there have been a lot of studies concerning the ways on how math can be taught
effectively.
Ediger (2001) proposes that teaching mathematics requires the securing of pupils
attention, having pupils understand what is taught, guiding pupils to perceive reasons for
learning and sequencing learning opportunities in the teaching of mathematics. Wakefield
(2001), meanwhile, gives three principles a teacher should consider when teaching
mathematics. These principles are Encourage children to think, Encourage children to
think about thinking, and Encourage representations of thinking.
Steedly et.al (2008), meanwhile, pointed that there are four methods of instruction in
Mathematics that show the most promise, including systematic and explicit instruction,
self-instruction, peer-tutoring, and visual representation.
Systematic and explicit instruction is a detailed instructional approach in which
teachers guide students through a defined instructional sequence. Within systematic and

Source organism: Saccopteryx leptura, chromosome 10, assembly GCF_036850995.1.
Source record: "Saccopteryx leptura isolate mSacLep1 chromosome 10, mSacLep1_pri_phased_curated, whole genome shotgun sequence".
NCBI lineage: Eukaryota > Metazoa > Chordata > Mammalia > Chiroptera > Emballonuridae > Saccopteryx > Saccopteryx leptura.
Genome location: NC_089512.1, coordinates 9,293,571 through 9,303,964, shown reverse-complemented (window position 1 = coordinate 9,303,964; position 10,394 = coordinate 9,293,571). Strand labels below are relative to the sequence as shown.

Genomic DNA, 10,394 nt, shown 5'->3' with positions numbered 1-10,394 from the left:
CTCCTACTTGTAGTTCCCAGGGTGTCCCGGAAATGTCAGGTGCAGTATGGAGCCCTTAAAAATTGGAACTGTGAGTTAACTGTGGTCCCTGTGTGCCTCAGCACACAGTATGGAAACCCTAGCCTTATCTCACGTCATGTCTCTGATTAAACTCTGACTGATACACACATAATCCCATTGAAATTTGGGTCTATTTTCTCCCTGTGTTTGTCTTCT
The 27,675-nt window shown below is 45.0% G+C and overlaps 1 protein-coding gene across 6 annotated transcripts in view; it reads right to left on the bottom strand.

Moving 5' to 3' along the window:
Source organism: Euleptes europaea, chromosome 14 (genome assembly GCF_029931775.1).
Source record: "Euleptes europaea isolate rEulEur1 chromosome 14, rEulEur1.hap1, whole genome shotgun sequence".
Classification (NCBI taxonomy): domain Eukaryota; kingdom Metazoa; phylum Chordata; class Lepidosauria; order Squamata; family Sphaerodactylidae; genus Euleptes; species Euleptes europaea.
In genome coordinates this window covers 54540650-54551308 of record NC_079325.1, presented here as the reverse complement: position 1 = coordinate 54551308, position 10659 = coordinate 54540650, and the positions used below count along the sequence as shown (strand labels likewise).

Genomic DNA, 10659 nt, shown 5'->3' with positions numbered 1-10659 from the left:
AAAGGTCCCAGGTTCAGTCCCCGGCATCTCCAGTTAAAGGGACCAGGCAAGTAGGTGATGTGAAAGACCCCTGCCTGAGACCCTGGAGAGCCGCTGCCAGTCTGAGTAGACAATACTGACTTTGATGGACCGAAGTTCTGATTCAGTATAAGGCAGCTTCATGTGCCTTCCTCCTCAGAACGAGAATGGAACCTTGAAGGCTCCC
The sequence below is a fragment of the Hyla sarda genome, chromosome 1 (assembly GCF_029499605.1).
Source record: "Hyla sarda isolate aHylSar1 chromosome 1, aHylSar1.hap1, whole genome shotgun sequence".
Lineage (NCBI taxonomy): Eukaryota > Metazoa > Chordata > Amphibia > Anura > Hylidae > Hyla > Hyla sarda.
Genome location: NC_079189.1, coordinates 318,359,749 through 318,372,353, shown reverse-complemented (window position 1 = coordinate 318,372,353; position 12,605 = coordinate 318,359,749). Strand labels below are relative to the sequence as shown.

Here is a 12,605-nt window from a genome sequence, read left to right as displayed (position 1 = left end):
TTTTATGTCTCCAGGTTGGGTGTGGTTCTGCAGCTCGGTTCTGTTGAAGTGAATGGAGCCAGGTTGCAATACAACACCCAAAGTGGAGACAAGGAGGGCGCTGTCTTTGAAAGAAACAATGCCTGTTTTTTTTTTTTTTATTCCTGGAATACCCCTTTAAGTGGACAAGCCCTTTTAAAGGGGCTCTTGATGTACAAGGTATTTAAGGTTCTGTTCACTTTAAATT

explicit instruction students learn to regularly apply strategies that effective learners use
as a fundamental part of mastering concepts.
In self-instruction, students learn to manage their own learning with specific
prompting or solution-oriented questions. Meanwhile, peer tutoring is described as an
approach that involves pairing students together to learn or practice an academic task.
Lastly, visual representation involves the use of manipulatives, pictures, number
lines, and graphs of functions and relationships to teach mathematical concepts. (Steedly,
Dragoo, Arefeh, & Luke, 2008)

However, Schorr and Koellner-Clark (2003) suggest that even though students may
be allowed to engage the tactile mode with the use of manipulatives, elementary math
students do not necessarily make the intuitive leap allowing them to connect the concrete
items with the symbolic meaning of the objective process. Hence, the said authors
propose a multi-tiered program that encourages teachers to reflect upon their own
mathematical concepts and to discuss these with a group of peers before planning a
mathematics lesson. Through this practice, the teacher will be able to engage colleagues,
some of whom are master teachers, in exploring different ways of relating the
mathematics objectives to the students in their school.
Ufuktepe and Ozel (2002) added to the theory of Schorr and Koellner-Clark,